N2 - Study objective - The aim of the study was to determine whether the deleterious effects of anaesthesia on cardiac muscle function were due to disturbance of protein synthesis. Comparative investigations were made on anaerobic and aerobic skeletal muscles, and plasma insulin and growth hormone levels were also measured to see if these were mediating factors. Design - Rats were subjected to acute methoxyfluorane anaesthesia for 10 min. At the end of the study they were killed and plasma growth hormone and insulin were measured. Rates of cardiac and skeletal muscle protein synthesis were also determined with a flooding dose of L[4-3H]phenylalanine. Experimental material - Muscle samples were obtained from male Sprague-Dawley rats, weight 191-222 g. Measurements and main results - Anaesthesia reduced the fractional rate of myocardial mixed protein synthesis and synthesis relative to RNA (p<0.05). The anaesthesia induced decrease in the synthesis rates of cardiac contractile proteins (p<0.05) was greater than the decrease in the non-contractile protein fractions (p>0.05). Soleus (aerobic, Type I) and plantaris (anaerobic, Type II) muscle rates of protein synthesis were unaltered in response to anaesthesia (p>0.05). Plasma insulin concentrations increased in response to acute anaesthesia (p<0.05), but the insulin effect was depressed by the flooding dose of phenylalanine (p<0.05). Plasma growth hormone levels were not altered in response to anaesthesia (p>0.05). Thus, the changes in cardiac protein synthesis could not be ascribed to these hormones. Conclusions - Synthesis of cardiac contractile proteins is selectively sensitive to the effects of acute anaesthesia even in the presence of high plasma insulin concentrations. The fall in cardiac protein synthesis may be a result of the negative inotropic effects of general anaesthesia.

AB - Study objective - The aim of the study was to determine whether the deleterious effects of anaesthesia on cardiac muscle function were due to disturbance of protein synthesis. Comparative investigations were made on anaerobic and aerobic skeletal muscles, and plasma insulin and growth hormone levels were also measured to see if these were mediating factors. Design - Rats were subjected to acute methoxyfluorane anaesthesia for 10 min. At the end of the study they were killed and plasma growth hormone and insulin were measured. Rates of cardiac and skeletal muscle protein synthesis were also determined with a flooding dose of L[4-3H]phenylalanine. Experimental material - Muscle samples were obtained from male Sprague-Dawley rats, weight 191-222 g. Measurements and main results - Anaesthesia reduced the fractional rate of myocardial mixed protein synthesis and synthesis relative to RNA (p<0.05). The anaesthesia induced decrease in the synthesis rates of cardiac contractile proteins (p<0.05) was greater than the decrease in the non-contractile protein fractions (p>0.05). Soleus (aerobic, Type I) and plantaris (anaerobic, Type II) muscle rates of protein synthesis were unaltered in response to anaesthesia (p>0.05). Plasma insulin concentrations increased in response to acute anaesthesia (p<0.05), but the insulin effect was depressed by the flooding dose of phenylalanine (p<0.05). Plasma growth hormone levels were not altered in response to anaesthesia (p>0.05). Thus, the changes in cardiac protein synthesis could not be ascribed to these hormones. Conclusions - Synthesis of cardiac contractile proteins is selectively sensitive to the effects of acute anaesthesia even in the presence of high plasma insulin concentrations. The fall in cardiac protein synthesis may be a result of the negative inotropic effects of general anaesthesia.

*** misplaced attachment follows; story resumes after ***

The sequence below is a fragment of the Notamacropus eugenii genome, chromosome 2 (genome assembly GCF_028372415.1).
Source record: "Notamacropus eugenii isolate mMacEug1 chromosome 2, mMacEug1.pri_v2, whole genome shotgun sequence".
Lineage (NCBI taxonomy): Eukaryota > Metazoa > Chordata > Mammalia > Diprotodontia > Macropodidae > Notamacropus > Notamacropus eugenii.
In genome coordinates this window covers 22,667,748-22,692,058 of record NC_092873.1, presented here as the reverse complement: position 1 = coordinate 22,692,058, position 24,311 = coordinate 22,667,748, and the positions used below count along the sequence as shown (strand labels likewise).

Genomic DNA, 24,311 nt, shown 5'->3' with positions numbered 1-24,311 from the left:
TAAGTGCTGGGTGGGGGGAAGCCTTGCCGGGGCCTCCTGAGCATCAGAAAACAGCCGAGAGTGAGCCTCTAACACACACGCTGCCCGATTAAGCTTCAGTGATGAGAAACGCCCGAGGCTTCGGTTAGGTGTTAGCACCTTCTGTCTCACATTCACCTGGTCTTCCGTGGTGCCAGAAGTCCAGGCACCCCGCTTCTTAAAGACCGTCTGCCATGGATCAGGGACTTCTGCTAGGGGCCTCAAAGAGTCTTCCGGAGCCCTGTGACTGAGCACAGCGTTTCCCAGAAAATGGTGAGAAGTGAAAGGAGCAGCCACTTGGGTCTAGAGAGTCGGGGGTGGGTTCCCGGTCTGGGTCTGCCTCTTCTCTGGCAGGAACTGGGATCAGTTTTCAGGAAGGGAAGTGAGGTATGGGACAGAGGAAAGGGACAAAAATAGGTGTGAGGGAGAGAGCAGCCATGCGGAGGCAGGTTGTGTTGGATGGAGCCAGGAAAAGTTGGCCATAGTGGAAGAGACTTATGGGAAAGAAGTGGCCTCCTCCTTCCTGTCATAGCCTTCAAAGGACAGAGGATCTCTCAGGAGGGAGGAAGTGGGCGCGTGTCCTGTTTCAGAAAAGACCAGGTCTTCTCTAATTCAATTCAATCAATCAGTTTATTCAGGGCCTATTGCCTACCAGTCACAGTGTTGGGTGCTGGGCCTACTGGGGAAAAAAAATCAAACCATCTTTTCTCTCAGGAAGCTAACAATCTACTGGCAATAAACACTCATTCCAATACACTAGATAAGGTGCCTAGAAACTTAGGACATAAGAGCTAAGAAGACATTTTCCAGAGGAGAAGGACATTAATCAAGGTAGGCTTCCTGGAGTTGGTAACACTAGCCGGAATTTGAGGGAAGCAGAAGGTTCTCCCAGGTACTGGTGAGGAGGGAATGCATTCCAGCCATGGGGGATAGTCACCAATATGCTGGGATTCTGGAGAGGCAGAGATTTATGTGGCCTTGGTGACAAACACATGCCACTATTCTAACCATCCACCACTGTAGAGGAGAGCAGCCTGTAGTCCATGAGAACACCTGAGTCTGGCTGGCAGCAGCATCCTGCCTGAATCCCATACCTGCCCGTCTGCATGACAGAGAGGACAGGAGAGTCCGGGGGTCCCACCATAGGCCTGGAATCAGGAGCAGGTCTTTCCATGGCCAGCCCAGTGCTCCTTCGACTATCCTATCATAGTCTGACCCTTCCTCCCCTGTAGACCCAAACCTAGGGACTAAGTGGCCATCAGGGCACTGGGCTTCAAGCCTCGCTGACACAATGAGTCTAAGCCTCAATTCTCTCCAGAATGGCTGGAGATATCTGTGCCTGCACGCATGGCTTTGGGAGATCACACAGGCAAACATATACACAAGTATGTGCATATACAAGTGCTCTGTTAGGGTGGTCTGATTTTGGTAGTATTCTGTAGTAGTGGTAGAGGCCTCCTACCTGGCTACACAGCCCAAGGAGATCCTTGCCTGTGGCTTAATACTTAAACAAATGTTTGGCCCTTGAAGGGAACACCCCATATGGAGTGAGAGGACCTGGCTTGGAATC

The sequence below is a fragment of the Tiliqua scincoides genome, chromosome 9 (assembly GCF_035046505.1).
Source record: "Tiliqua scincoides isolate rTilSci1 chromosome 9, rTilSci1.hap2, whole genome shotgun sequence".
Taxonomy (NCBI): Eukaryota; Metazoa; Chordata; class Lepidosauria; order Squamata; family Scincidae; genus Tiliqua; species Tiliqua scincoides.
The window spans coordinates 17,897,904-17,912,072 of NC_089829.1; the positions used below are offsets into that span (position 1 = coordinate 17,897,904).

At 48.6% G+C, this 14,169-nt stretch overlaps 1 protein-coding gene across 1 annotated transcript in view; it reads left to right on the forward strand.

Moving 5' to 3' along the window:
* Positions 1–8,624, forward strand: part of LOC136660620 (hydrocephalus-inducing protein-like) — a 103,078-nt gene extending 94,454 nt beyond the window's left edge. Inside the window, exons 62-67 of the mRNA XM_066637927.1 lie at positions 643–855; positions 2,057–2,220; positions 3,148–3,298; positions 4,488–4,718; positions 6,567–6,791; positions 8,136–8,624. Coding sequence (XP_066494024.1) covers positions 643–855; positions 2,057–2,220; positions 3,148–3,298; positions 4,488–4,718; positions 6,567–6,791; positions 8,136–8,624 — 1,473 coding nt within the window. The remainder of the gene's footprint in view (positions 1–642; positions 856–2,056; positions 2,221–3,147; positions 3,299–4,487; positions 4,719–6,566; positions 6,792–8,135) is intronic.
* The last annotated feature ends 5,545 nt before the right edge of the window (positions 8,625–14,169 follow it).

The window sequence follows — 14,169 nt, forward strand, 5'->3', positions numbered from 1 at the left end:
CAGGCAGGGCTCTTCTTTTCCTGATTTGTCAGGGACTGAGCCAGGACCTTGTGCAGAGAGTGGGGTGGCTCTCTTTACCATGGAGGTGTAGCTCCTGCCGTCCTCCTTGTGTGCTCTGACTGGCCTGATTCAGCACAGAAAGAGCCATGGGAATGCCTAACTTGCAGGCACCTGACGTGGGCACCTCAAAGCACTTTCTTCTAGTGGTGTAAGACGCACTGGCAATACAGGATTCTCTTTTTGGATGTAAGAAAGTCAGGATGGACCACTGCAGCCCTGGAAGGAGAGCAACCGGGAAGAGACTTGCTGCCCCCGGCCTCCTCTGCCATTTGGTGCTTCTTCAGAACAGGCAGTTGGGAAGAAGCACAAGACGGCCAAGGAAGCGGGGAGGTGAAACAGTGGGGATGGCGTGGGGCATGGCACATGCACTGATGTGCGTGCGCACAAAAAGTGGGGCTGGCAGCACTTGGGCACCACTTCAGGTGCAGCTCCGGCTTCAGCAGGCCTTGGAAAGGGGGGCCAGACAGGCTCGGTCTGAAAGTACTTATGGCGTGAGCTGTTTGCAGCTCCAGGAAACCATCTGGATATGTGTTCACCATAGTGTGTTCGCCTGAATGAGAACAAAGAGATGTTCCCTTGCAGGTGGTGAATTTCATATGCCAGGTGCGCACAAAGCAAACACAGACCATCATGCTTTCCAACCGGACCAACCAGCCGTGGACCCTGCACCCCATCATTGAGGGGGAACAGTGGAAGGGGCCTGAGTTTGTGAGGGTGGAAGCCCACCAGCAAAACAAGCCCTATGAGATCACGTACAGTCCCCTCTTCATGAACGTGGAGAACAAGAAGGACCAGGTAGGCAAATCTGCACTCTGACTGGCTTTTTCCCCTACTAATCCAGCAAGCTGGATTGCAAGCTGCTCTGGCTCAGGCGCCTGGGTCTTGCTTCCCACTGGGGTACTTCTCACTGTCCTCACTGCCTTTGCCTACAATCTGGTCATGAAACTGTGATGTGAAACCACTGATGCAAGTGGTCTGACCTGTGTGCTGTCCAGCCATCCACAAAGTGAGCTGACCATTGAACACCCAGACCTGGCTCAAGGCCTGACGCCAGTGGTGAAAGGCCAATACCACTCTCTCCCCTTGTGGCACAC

KW - Anaesthesia

KW - Growth hormone

KW - Heart

KW - Insulin

KW - Muscle

KW - Myocardial depression

KW - Protein synthesis

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VL - 25

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EP - 318

JO - Cardiovascular Research

JF - Cardiovascular Research

SN - 0008-6363